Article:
Above: this image won first prize recently in a National Geographic-sponsored competition exclusively for drones. Read the full story at bbc.co.uk

Above: trekking in the Himalayas. Drone pilot Jon Miller put his drone to good use on a trek to the foot of Everest.

Camera drones ("drone" meaning Unmanned Aerial Vehicle, or UAV) have very much revolutionised the way video and pictures are recorded to the same extent that action cameras like GoPro and other brands have made the filming of action footage accessible and even fashionable - filming yourself doing crazy stuff at high speed is now cool and you can (and you'll want to!) share it online with the wired world.  Strapping a GoPro to a radio-controlled quad copter was simply the next logical step in the evolution.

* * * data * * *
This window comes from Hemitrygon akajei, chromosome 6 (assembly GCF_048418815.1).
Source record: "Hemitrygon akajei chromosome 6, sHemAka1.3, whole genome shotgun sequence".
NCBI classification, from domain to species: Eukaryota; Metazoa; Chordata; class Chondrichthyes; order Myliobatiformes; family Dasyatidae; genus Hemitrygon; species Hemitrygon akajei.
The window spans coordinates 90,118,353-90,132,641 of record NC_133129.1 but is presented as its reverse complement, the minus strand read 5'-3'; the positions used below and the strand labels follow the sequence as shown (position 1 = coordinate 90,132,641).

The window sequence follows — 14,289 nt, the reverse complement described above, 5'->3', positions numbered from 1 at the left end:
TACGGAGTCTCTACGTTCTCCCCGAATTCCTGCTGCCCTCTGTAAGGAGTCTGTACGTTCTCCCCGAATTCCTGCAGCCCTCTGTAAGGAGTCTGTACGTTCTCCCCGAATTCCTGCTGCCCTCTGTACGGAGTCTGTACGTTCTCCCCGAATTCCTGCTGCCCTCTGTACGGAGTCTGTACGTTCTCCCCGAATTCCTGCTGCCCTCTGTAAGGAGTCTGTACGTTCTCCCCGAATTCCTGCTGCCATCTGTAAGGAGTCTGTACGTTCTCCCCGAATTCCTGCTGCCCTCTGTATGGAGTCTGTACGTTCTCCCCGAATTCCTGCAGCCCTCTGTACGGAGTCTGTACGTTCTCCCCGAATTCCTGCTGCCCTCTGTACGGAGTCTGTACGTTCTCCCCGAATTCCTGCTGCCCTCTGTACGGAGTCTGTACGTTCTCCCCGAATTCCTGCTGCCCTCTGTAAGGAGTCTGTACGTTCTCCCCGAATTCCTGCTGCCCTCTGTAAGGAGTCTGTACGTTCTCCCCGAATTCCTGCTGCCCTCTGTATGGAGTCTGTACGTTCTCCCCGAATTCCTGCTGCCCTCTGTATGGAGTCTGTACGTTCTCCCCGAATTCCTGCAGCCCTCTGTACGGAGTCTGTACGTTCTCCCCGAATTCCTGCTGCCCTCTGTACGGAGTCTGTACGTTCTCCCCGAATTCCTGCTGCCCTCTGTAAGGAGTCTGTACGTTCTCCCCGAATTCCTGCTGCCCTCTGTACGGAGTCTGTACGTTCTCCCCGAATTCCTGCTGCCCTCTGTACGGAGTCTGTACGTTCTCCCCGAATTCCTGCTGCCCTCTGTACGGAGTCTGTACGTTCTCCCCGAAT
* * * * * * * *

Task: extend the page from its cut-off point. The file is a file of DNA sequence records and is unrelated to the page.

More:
I've now used a camera drone in a number of projects and honestly, I'm hooked. Before the rise of the drone, aerial footage was something only big-budget productions could afford. Now you can shoot your own aerial landscapes in crystal clear HD if you're willing to fork out some cash for a GoPro and what is basically a small radio-controlled helicopter on steroids. The top of the range models feature gyro-stabilised camera mounts and GPS guidance and these little machines have very legitimate roles in everything from cinematography to industrial site inspections and surveying. Sadly this is all very much being ruined by the agendas of narrow-minded government and civil aviation officials who regard drones as evil, dangerous and a threat to everyone's privacy. Personally I think this is all utterly ridiculous and only time will tell how the legal situation around this will play out.

In the meantime, elsewhere in the free world, people are filming extraordinary things with drones. The images speak for themselves.

I wonder if the eagle in the picture above complained afterwards about its privacy being violated, or if that's just something modern day humans worry about...